[size=13pt]Lions may cure what ails Vikings[/size]

Detroit's defense has been very porous, and that might be just what Minnesota needs to start an offensive revival.

Mark Craig, Star Tribune
Last update: October 04, 2006 – 8:52 PM

As one of only four NFL teams not to score 20 points in a game this season, now is probably a darn good time for the Vikings to play host to the Detroit Lions.
Sunday. Monday. Whenever they can make it.

The Lions gave up 41 last week, at least 31 in each of the past three weeks, and have a history of giving up a lot of points -- and losing -- to the Vikings.

In 16 meetings going back to 1997, the Vikings have scored at least 21 points every time. They're 14-2 in those games, including 8-0 under Mike Tice from 2002-05.

"I think this will be a good game for the Vikings," said Vikings backup running back Artose Pinner, a former Lion. "It should be. Let's hope it's a good one for us."

Both teams have new head coaches and different offensive and defensive schemes. But Detroit looks like the same old Lions under Rod Marinelli. They're one of the league's four winless teams and are 0-4 for the 10th time in franchise history.

"People want instant success," Marinelli said. "That's a part of the problem in our country, instant coffee. It just doesn't happen. You have to go out and work at it, and it's not like a light switch that you turn on and it just happens."

Marinelli, a well-respected disciple of Tony Dungy's Tampa-2 defensive scheme, turned heads in Week 1 by holding defending NFC champion Seattle without a touchdown in a 9-6 loss. But since then, the Lions have fallen to 28th in scoring defense (28.8 points allowed per game).

"At times, I think they out-tempoed Seattle," Vikings coach Brad Childress said. "I think they did a great job in the offseason of game-planning those guys. They hit them with some things. Some of Seattle's formation looks, I don't think they were quite ready for."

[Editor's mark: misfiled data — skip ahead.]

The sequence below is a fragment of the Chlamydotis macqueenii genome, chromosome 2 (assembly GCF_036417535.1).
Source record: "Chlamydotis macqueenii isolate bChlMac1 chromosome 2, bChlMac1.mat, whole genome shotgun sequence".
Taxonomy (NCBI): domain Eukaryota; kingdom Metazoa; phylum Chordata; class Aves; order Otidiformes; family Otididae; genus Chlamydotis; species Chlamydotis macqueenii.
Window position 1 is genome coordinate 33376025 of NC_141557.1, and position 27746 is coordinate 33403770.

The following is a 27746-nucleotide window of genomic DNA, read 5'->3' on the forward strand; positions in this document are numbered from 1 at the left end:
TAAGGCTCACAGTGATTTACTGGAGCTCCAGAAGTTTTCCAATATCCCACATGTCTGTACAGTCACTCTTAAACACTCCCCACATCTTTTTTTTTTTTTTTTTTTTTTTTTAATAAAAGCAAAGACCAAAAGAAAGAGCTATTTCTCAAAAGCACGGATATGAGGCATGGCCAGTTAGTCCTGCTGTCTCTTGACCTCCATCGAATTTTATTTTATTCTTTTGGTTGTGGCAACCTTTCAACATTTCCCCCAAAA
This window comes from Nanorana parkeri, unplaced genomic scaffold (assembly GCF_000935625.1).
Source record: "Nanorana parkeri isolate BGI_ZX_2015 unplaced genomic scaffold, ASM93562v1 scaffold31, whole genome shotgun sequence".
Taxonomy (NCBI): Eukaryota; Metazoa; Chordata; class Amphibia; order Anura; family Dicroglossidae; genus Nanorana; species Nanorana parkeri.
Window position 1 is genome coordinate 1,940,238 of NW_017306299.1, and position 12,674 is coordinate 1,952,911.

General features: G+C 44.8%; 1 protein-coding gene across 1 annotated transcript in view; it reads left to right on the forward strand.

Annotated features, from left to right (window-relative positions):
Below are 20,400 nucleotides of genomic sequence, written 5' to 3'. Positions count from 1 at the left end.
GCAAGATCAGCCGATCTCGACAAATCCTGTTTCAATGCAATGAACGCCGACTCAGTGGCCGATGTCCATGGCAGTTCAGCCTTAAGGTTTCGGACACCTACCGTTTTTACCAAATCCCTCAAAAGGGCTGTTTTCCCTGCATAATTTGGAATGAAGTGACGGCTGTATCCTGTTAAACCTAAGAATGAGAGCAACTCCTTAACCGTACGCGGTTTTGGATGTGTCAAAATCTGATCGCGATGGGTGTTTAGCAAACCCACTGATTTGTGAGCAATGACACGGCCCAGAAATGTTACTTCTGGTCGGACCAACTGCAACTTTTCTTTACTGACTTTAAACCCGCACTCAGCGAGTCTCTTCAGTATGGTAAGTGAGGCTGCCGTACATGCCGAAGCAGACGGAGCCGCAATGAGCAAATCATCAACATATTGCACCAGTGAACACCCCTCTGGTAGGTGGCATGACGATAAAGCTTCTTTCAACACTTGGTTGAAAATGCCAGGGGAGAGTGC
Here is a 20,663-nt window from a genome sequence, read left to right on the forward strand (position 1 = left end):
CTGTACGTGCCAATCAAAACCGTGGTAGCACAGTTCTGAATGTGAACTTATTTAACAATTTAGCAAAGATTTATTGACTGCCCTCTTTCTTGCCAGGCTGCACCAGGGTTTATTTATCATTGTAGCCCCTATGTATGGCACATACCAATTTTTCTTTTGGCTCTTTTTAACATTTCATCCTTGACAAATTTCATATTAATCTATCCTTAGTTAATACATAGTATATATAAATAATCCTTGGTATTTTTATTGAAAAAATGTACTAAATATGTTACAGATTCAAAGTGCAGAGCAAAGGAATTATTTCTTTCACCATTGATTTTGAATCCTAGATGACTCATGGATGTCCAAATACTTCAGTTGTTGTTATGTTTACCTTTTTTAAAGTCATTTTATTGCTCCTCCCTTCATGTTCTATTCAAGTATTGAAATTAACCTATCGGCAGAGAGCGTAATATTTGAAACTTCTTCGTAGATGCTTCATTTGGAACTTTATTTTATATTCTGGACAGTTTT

Detroit's pass defense collapsed immediately following the Seattle game. In losses to Chicago (34-7), Green Bay (31-24) and St. Louis (41-34), the Lions gave up a combined 957 yards, 10 touchdowns and zero interceptions on 67.6 percent passing. Three of the touchdown passes covered 75, 41 and 31 yards.

"They're a good defense; they've just had breakdowns in their secondary," Vikings running back Chester Taylor said. "They have a great defensive front, and their linebackers are real fast. You can't be fooled by their 0-4 record."

While the Lions' pass defense ranks 30th (282.0), their run defense is 10th (86.5).

"Not many teams are going to be able to run the ball on us," Lions cornerback Dre Bly said. "I really feel like teams really feel like they can throw the football on us. So as a defensive backfield we have to have better eyes and better recognition and stop the big plays.

"We did that against Seattle, didn't give up the big play and forced [Matt] Hasselbeck to throw check-downs and forced Shaun [Alexander] to try to run the football. That's when we are at our best."

The Vikings rank 22nd in rushing (96.5) and 27th in scoring (15.8). Only Denver (2-1), Miami (1-3) and Tennessee (0-4) have also failed to score at least 20 points in a game.

So, technically, the tables could be turned to suggest this is a good time for the Lions' struggling defense to face the Vikings.

Marinelli is trying to make it happen by simplifying the defense this week. He's "subtracting some of the subtleties and the verbiage" in hopes that eliminates some confusion, especially in the secondary.

"I think we match up pretty well, but I'm not going to ever say we don't match up well," Bly said. "I feel that if Brad [Johnson] gives me enough opportunities where he throws my way, I'm going to make some plays, and the same with the other corners that we have and the other guys in the secondary."

Mark Craig • [email protected]